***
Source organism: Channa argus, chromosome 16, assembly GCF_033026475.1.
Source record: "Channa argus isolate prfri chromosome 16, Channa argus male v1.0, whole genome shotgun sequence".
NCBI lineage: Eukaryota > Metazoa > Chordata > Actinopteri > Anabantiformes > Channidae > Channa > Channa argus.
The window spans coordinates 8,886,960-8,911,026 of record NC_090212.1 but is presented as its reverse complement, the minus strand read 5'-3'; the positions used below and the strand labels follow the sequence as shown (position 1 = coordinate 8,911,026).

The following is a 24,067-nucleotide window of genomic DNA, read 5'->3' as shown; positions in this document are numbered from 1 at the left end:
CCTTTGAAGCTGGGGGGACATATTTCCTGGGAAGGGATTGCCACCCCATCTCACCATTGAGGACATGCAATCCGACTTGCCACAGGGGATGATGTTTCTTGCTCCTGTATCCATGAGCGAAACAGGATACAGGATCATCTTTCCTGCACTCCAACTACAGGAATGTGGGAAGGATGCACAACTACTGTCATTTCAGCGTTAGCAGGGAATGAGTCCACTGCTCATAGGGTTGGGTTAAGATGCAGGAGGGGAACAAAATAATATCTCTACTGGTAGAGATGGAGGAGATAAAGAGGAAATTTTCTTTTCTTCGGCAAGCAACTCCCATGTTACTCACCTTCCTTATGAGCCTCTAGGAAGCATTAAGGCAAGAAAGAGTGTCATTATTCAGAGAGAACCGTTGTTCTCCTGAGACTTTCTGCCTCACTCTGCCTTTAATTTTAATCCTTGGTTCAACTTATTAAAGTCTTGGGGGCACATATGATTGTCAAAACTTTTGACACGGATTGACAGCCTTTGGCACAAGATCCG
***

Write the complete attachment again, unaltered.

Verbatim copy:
Source organism: Channa argus, chromosome 16, assembly GCF_033026475.1.
Source record: "Channa argus isolate prfri chromosome 16, Channa argus male v1.0, whole genome shotgun sequence".
NCBI lineage: Eukaryota > Metazoa > Chordata > Actinopteri > Anabantiformes > Channidae > Channa > Channa argus.
The window spans coordinates 8,886,960-8,911,026 of record NC_090212.1 but is presented as its reverse complement, the minus strand read 5'-3'; the positions used below and the strand labels follow the sequence as shown (position 1 = coordinate 8,911,026).

The following is a 24,067-nucleotide window of genomic DNA, read 5'->3' as shown; positions in this document are numbered from 1 at the left end:
CCTTTGAAGCTGGGGGGACATATTTCCTGGGAAGGGATTGCCACCCCATCTCACCATTGAGGACATGCAATCCGACTTGCCACAGGGGATGATGTTTCTTGCTCCTGTATCCATGAGCGAAACAGGATACAGGATCATCTTTCCTGCACTCCAACTACAGGAATGTGGGAAGGATGCACAACTACTGTCATTTCAGCGTTAGCAGGGAATGAGTCCACTGCTCATAGGGTTGGGTTAAGATGCAGGAGGGGAACAAAATAATATCTCTACTGGTAGAGATGGAGGAGATAAAGAGGAAATTTTCTTTTCTTCGGCAAGCAACTCCCATGTTACTCACCTTCCTTATGAGCCTCTAGGAAGCATTAAGGCAAGAAAGAGTGTCATTATTCAGAGAGAACCGTTGTTCTCCTGAGACTTTCTGCCTCACTCTGCCTTTAATTTTAATCCTTGGTTCAACTTATTAAAGTCTTGGGGGCACATATGATTGTCAAAACTTTTGACACGGATTGACAGCCTTTGGCACAAGATCCG